“Hello, Whitefish! Welcome back. Boy, what a week it’s been,” Morgan Delaney said, settling down in front of the camera as he began the fourth episode of his new audiovisual podcast.
Delaney is the creator and host of “Hello, Whitefish,” a podcast that brings some of the small town’s biggest players to the table to discuss everything from the local art scene to affordable housing to cannabis dispensaries. A born-and-raised Whitefish resident, the idea for the podcast came from what Delaney described as a desire to showcase unique local voices and stories, and to unpack some of the town’s most pressing issues.
In the month since “Hello, Whitefish” debuted, Delaney has chatted with Whitefish Mayor John Muhlfeld about how to run for city council and the “ding dong ordinance”; writer, director and actor David Blair about his favorite films; chef Earl Reynolds about growing up in Whitefish and the best restaurants in the Flathead Valley; and wildland firefighter Ken Browning about the highs and lows of wildfire fighting.
“I want to talk to the people who are important members of the community to get their story,” Delaney said. “To find out what the soul and character and personality of Whitefish is with these interviews.”
Delaney was raised in Whitefish, graduating from Whitefish High School in the late 1990s. While most of his experience in production comes from his years in Los Angeles working on film crews, Delaney said he got his start in journalism as a junior high school intern for the now-defunct Whitefish Journal newspaper.
After high school graduation, Delaney left Whitefish, moving out to San Francisco to work for a semiconductor company and, as he said, “to play punk rock and skateboard and write for zines and stuff.” With some friends from back home, Delaney found himself immersed in the world of what he called “gonzo punk rock journalism,” creating skateboard and snowboard zines (small, self-published collections of writing and images).
In 2004, he moved to Los Angeles, and spent the next decade working his way through the ranks of TV production crews, eventually becoming a producer and writer. Most of Delaney’s work centered on non-fiction, documentary style shows, which he said gave him a firm background in interviewing sources, something he came to love.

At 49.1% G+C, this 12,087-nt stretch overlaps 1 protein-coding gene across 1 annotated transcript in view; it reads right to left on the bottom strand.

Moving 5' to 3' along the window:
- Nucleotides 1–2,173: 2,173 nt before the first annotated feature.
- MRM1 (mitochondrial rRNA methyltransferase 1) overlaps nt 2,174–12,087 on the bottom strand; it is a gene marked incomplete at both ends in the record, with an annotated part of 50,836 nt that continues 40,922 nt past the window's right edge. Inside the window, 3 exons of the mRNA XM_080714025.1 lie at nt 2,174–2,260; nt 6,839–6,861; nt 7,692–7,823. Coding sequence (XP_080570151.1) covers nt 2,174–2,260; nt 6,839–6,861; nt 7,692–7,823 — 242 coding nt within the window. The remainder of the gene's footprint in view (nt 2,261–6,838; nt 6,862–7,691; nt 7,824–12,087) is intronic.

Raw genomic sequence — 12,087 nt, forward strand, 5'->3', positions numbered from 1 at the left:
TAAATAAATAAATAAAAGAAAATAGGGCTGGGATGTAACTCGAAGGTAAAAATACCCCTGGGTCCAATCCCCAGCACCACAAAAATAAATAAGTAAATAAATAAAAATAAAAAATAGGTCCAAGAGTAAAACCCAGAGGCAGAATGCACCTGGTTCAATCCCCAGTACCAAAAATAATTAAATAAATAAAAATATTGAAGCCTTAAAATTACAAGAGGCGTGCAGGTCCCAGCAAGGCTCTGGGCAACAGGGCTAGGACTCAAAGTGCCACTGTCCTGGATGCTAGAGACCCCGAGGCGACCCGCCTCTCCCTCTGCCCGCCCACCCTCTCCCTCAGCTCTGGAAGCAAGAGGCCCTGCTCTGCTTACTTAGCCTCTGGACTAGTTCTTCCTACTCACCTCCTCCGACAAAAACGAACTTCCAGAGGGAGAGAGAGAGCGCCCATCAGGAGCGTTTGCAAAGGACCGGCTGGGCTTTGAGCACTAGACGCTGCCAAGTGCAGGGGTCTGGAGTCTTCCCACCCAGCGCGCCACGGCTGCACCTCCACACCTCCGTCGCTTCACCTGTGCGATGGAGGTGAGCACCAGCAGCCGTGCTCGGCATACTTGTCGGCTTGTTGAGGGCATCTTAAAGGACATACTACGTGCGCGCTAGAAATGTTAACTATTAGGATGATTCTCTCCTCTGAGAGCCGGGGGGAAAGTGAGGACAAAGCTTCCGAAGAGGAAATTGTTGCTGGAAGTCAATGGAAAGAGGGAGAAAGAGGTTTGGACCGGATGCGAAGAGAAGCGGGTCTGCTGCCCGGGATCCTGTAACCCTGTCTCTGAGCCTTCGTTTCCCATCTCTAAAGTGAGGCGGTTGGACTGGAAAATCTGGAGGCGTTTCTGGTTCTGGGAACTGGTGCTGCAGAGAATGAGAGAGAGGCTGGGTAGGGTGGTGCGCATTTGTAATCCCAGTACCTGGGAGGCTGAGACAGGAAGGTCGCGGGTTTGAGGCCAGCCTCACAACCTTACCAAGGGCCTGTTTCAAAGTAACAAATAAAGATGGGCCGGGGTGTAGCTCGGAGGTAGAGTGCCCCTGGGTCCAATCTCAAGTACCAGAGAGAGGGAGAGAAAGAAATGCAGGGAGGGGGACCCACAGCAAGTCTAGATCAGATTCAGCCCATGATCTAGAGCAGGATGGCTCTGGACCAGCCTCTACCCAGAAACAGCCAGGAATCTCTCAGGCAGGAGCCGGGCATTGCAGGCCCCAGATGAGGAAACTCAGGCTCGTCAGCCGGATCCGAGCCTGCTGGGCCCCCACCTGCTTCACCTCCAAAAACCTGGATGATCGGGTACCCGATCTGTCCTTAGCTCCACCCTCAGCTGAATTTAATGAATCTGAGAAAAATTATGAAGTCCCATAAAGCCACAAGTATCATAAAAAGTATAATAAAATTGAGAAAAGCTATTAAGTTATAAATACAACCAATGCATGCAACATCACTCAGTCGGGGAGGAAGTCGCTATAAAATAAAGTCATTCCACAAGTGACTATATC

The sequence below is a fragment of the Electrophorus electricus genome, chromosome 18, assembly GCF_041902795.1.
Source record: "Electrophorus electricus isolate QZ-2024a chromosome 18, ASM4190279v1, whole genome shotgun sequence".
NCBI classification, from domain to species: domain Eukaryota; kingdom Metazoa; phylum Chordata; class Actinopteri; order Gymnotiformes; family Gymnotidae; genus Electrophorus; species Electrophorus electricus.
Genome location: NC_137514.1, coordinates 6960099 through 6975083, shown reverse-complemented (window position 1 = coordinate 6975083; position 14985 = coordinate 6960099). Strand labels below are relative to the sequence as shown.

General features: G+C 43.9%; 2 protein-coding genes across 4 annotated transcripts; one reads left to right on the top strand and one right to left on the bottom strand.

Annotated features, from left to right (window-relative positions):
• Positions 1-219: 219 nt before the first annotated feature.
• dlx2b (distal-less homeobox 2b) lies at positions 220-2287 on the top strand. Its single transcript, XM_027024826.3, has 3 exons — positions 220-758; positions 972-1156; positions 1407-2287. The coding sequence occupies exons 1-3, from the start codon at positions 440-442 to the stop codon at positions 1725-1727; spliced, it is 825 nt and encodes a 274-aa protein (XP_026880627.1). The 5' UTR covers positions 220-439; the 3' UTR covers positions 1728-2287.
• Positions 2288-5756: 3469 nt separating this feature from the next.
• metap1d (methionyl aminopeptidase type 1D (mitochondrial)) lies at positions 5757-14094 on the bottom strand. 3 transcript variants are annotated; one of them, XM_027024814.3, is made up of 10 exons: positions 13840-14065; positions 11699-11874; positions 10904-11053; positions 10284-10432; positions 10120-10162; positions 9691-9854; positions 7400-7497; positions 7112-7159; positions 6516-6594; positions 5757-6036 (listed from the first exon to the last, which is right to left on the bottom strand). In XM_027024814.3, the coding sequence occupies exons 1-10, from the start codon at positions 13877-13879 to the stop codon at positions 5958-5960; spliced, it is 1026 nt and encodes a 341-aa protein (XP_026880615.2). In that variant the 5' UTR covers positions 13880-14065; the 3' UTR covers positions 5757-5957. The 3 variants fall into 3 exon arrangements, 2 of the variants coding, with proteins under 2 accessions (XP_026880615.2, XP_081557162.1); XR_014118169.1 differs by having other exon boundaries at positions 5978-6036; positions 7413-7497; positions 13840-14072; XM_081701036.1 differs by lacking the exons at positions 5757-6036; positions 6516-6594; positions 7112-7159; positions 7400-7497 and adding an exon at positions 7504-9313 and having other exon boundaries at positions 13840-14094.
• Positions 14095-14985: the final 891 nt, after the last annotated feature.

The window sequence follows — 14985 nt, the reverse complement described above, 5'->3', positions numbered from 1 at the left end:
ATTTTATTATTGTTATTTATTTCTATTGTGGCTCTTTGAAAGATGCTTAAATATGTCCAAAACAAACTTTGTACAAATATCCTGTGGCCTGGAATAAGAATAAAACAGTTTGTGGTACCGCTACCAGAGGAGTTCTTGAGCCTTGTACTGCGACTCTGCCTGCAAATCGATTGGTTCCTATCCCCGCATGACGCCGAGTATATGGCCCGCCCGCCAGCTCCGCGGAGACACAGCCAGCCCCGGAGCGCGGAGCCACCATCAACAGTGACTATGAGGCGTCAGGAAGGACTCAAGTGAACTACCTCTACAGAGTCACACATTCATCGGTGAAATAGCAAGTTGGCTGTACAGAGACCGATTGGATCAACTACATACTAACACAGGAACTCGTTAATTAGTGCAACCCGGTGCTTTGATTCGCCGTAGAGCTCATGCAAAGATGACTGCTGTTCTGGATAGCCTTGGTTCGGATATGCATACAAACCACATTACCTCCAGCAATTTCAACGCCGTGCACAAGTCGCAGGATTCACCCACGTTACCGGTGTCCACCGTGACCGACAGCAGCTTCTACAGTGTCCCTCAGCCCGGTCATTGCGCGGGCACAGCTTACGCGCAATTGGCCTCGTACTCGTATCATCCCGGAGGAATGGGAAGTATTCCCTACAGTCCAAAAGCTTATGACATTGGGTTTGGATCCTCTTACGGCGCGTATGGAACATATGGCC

“I’m just inherently such a curious person,” he said. “I think everyone’s got such an amazing story.”
Delaney came back to Whitefish in 2015, returning to a place that felt reminiscent of his childhood years, but would soon see a wave of changes with the pandemic-era ski town housing boom.
“In 2015 it was still super cheap to live in Whitefish,” Delaney recalled. “You could be a starving artist or a starving skier, or whatever. It was no big deal.”
The eight years since Delaney moved back to Whitefish, however, have been complicated, as the confounding pressures of the pandemic, housing insecurity and shifting political winds have changed the landscape of the once more familiar, and sleepier, resort town.
“This community has experienced a lot of trauma,” Delaney said, speaking about a 2016 incident when white supremacists targeted Jewish families in Whitefish and the ongoing affordable housing crisis that has pushed hordes of locals out of their homes.
“There’s this facade of Whitefish being this beautiful, friendly place, which you hear tourists say all the time. But in a lot of the hearts of our community members, there’s a lot of suffering and uncertainty and confusion,” Delaney said.
For Delaney, “Hello, Whitefish” was born out of a need to “have more substantial conversations about what’s really happening.”
Setting up shop in the Whitefish Podcast Studio, which is owned and operated by Nic McKinley, the founder of Whitefish-based anti-human trafficking nonprofit DeliverFund, Delaney decided to get to work on what would become “Hello, Whitefish.”
Looking ahead to the future of the podcast, Delaney’s wish list of prospective “Hello, Whitefish” guests is lengthy — conservationists, spiritual leaders, journalists, teenagers, tribal leaders, local and state politicians.
Mostly, though, he said he’s “kind of just going by the zeitgeist.”
“What’s current? Like, really, what’s current?” he added.
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